Whether or not Patriarch Tarasius of Constantinople thought of the procession "per Filium" as eternal or temporal is something that cannot be determined from the acts of II Nicaea.
Again, with due respect, you are contradicting yourself. Does ekporeuomenon refer only to eternal procession, in Scripture and Tradition, or doesn't it? Isn't this the basis on which you say that that word in Greek cannot be used to describe a merely temporal relation? That it therefore cannot be used in the Creed to describe the Spirit's relation to the Son? or do you say there is no difference between ekporeuomenon and processio, both can be used in a temporal sense? Patriarch Tarasius contradicts that because he speaks of the Spirit as "του Πατροσ δια του Υιου εκπορευομενον ("tou Patros dia tou Uiou ekporeuomenon"). Granted that ekporeuomenon always refers to an ontological eternal relation, it follows that Patriarch Tarasius manifestly confesses the doctrine that the Spirit's eternal procession from the Father is mediated through the Word.
Rome defended the formula of Patriarch Tarasius when it was attacked in the West as insufficiently Catholic. Pope St. Leo III who wrote, "The Father, complete God in Himself, the Son, complete God begotten of the Father, the Holy Spirit, complete God proceeding from the Father and the Son" defended the complementarity of the two formulations using from and through to confess the same mystery. So did St. Thomas Aquinas ("because the Son receives from the Father that the Holy Ghost proceeds from Him, it can be said that the Father spirates the Holy Ghost through the Son, or that the Holy Ghost proceeds from the Father through the Son, which has the same meaning") and so does the Council of Florence ("Texts were produced from divine scriptures and many authorities of eastern and western holy doctors, some saying the holy Spirit proceeds from the Father and the Son, others saying the procession is from the Father through the Son. All were aiming at the same meaning in different words.")
The Latin Church has innumerable ancient authorities clearly testifying that the Spirit proceeds from the Father and the Son, Pope St. Hormisdas, "it is characteristic of the Father to generate the Son, characteristic of the Son of God to be born of the Father equal to the Father, characteristic of the Spirit to proceed from Father and Son in one substance of deity", Pope St. Gregory the Great, "The Spirit proceeds essentially from the Son", St. Fulgentius, "Believe most firmly, and never doubt, that the same Holy Spirit, the One Spirit of the Father and the Son, proceeds from the Father and the Son. That He proceeds also from the Son is supported by the teaching both of Prophets and Apostles", St. Isidore, "The Holy Spirit is called God because He proceeds from the Father and the Son and has Their essence ... There is, however, this difference between the generation of the Son and the procession of the Spirit, that the Son is begotten of One, but the Spirit proceeds from Both." ("Spiritus sanctus ideo praedicatur Deus, quia ex Patre Filioque procedit, et substantiam eorum habet ...Hoc autem interest inter nascentem Filium et procedentum Spiritum sanctum, quod Filius ex uno nascitur; Spiritus sanctus ex utroque procedit." etc etc Do you wish to claim the Greek Fathers are in opposition to this Tradition?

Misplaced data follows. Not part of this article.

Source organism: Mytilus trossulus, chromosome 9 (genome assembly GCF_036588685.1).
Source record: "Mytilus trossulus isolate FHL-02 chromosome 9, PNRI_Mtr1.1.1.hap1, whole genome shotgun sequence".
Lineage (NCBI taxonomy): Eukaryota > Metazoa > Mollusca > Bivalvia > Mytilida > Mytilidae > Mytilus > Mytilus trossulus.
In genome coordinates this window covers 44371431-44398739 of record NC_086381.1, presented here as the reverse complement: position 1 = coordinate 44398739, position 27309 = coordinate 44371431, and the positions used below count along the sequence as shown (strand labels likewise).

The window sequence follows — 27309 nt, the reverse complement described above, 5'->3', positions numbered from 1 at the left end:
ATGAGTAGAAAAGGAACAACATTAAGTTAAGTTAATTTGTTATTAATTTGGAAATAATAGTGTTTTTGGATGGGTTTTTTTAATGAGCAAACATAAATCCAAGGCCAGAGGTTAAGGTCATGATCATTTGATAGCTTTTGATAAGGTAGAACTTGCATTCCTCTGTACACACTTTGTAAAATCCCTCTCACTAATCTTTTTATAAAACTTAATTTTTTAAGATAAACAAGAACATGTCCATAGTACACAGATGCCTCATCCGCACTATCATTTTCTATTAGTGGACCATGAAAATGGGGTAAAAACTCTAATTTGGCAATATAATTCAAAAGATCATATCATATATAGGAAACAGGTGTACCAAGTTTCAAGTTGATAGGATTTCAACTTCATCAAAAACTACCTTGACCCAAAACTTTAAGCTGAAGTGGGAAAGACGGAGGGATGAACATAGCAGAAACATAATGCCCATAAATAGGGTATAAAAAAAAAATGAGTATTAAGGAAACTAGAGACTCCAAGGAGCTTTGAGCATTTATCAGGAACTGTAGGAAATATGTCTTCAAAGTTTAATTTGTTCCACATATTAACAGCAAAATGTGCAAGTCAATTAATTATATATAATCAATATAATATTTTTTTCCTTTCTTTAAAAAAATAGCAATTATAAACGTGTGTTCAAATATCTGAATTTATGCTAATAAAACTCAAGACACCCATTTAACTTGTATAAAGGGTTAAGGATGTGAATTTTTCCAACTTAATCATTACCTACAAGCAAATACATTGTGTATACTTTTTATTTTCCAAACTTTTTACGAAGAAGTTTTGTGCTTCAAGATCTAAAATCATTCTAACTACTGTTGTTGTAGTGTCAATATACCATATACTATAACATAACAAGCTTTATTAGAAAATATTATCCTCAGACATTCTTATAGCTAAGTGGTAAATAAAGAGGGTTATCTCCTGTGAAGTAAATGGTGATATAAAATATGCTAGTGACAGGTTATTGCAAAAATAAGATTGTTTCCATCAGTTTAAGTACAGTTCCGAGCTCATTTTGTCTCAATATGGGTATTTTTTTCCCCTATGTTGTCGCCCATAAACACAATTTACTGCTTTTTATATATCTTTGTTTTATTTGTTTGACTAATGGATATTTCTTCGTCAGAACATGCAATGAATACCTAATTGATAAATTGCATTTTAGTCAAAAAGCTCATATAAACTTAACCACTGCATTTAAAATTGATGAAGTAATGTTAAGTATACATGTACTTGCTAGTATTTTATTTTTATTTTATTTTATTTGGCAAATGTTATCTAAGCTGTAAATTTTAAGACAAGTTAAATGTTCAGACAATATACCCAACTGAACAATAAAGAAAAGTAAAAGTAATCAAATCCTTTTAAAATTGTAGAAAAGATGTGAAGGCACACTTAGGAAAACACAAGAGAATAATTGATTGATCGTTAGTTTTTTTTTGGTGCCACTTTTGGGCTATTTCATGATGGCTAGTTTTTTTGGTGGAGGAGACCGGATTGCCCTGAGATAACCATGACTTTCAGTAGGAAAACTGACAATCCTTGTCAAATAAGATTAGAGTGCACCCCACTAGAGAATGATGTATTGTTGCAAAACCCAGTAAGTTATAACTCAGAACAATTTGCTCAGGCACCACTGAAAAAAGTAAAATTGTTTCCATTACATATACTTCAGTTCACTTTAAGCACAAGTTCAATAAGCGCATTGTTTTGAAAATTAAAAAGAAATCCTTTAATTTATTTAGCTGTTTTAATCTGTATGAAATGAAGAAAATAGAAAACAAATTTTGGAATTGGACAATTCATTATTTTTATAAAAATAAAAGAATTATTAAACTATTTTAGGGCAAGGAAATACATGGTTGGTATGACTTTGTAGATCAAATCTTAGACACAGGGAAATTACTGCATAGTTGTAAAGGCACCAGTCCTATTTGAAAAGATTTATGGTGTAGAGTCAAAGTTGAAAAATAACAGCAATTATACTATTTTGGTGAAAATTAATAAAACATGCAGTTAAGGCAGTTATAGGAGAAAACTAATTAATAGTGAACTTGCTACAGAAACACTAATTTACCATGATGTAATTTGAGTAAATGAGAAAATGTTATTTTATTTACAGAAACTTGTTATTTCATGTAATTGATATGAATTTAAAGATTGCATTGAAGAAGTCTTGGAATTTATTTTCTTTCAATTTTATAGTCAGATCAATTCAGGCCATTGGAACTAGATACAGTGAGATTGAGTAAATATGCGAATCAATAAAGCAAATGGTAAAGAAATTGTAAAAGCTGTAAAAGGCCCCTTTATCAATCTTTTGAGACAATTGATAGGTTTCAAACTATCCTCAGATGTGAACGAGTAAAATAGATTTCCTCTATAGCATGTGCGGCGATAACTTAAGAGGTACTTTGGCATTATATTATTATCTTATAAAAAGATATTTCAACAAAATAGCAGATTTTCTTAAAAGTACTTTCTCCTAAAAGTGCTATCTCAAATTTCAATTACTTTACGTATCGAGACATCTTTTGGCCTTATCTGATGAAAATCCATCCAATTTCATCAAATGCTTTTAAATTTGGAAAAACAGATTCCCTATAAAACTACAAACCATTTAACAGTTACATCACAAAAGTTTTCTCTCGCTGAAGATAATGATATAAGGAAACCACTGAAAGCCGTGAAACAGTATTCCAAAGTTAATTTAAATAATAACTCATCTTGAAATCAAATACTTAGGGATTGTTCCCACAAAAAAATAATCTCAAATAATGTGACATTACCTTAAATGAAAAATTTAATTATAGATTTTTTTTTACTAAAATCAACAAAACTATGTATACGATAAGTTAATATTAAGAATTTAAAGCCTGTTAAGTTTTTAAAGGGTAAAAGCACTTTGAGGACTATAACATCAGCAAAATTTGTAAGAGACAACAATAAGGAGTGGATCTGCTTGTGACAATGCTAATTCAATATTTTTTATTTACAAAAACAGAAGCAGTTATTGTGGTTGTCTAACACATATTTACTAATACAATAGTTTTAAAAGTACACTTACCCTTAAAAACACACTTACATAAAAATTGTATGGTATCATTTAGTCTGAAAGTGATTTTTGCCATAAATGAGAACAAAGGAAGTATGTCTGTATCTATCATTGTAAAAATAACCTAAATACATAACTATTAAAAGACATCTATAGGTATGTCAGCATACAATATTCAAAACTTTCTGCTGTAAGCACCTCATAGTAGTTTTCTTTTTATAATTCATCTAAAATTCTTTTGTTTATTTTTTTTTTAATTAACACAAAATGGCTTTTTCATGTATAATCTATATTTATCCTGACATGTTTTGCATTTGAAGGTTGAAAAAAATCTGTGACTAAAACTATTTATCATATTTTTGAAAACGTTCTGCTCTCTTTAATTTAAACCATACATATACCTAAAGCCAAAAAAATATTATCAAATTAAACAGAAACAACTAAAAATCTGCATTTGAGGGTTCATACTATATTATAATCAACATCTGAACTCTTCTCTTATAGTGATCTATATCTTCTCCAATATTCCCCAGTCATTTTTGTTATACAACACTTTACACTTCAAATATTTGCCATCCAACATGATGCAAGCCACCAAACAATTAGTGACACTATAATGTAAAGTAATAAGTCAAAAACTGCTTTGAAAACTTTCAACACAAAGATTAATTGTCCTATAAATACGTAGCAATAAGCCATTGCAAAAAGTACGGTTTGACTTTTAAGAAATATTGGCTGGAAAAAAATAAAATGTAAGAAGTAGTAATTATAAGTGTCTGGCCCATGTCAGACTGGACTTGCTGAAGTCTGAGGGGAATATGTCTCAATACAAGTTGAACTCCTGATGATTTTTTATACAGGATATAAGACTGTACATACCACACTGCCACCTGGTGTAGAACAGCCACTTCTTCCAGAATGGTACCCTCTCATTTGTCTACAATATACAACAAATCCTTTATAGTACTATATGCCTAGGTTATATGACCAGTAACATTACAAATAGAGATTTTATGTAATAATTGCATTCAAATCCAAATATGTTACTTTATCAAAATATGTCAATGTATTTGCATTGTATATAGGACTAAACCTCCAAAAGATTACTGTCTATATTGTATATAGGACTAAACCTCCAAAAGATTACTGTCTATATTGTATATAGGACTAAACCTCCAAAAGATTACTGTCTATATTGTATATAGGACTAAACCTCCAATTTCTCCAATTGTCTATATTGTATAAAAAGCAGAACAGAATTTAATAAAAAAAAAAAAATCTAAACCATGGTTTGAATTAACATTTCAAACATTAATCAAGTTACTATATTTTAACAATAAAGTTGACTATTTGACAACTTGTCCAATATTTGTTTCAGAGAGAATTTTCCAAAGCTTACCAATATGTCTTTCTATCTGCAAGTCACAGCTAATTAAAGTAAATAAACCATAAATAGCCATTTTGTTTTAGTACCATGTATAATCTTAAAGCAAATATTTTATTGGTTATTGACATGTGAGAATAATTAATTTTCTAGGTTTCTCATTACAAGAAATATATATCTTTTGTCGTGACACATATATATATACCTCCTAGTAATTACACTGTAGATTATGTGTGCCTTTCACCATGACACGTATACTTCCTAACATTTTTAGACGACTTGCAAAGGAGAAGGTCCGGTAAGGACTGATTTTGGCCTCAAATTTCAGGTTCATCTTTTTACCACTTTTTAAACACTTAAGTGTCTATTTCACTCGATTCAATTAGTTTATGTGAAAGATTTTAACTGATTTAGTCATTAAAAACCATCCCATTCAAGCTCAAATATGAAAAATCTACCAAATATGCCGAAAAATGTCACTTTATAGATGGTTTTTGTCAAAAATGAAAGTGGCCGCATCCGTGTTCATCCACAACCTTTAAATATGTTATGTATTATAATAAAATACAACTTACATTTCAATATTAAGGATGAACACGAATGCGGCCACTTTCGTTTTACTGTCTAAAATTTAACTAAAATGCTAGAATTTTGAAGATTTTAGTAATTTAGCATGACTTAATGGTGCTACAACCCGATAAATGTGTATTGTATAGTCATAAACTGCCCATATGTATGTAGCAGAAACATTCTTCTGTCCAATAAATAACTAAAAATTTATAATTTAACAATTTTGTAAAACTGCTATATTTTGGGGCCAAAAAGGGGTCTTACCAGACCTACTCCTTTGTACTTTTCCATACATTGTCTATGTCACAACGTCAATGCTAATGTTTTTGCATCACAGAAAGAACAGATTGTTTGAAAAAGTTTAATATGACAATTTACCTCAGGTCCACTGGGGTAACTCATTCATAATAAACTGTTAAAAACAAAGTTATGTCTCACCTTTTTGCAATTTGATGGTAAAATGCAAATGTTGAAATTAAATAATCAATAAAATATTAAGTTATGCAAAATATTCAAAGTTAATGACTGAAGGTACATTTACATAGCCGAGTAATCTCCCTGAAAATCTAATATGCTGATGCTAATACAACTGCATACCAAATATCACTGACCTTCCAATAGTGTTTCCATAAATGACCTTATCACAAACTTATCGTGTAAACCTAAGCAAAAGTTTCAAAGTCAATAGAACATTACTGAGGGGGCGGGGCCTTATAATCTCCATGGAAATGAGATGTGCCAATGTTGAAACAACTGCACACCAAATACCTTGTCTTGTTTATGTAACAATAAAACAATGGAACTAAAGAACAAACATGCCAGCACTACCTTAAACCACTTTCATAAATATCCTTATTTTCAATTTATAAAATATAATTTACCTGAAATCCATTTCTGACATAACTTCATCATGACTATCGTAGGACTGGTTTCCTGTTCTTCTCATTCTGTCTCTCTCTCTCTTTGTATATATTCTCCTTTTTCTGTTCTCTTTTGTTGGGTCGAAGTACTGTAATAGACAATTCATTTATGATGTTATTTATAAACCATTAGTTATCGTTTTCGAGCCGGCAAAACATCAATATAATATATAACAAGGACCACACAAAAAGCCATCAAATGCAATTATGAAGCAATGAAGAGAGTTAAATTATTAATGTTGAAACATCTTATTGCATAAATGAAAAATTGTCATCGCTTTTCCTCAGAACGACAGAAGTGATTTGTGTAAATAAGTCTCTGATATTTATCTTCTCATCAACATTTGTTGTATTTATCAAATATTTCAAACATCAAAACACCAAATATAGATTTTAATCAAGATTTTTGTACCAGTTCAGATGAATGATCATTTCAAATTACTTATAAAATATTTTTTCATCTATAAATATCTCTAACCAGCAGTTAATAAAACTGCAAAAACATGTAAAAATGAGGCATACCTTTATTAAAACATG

While I'm more than willing to let it be a matter of opinion as to whether the Spirit's procession through the Son is either temporal or eternal
But it isn't a matter of opinion, that is the point. It is something we must "believe most firmly and never doubt" in the words of St. Fulgentius. Pope St. Hormisdas' confession of faith describes it as foundational to faith in the mystery of the Holy Trinity.
the Spirit proceeded not from the persons but from the essence
Show me any competent theologian (a king who wrote about in passing doesn't count) in the Latin Church who held that the Spirit proceeds from the Essence, St. Thomas denies it and so does the Fourth Lateran Council, "The substance neither begets nor is begotten nor proceeds; the Father begets, the Son is begotten and the holy Spirit proceeds. Thus there is a distinction of persons but a unity of nature."
It is denial of the Filioque which leads to Sabellianism. Tell me how, in eternity, the Spirit is to be distinguished from the Son? If there is no mutual relationship between the Son and the Spirit, they would collapse into a single Person, since it is the relations between the Persons that distinguish Them. But this is heretical and leads to Sabellianism. Thus there must be an eternal relationship between the Son and the Spirit.
Will answer the point about the fount of Life proceeding from God and the Lamb later. Just one point for consideration now, like St. Ambrose, St. Athanasius also taught that the Spirit is Life and that the Father and the Son are His fount, "David sings in the psalm [35:10], saying: 'For with You is the fount of Life;'because jointly with the Father the Son is indeed the fount of the Holy Spirit"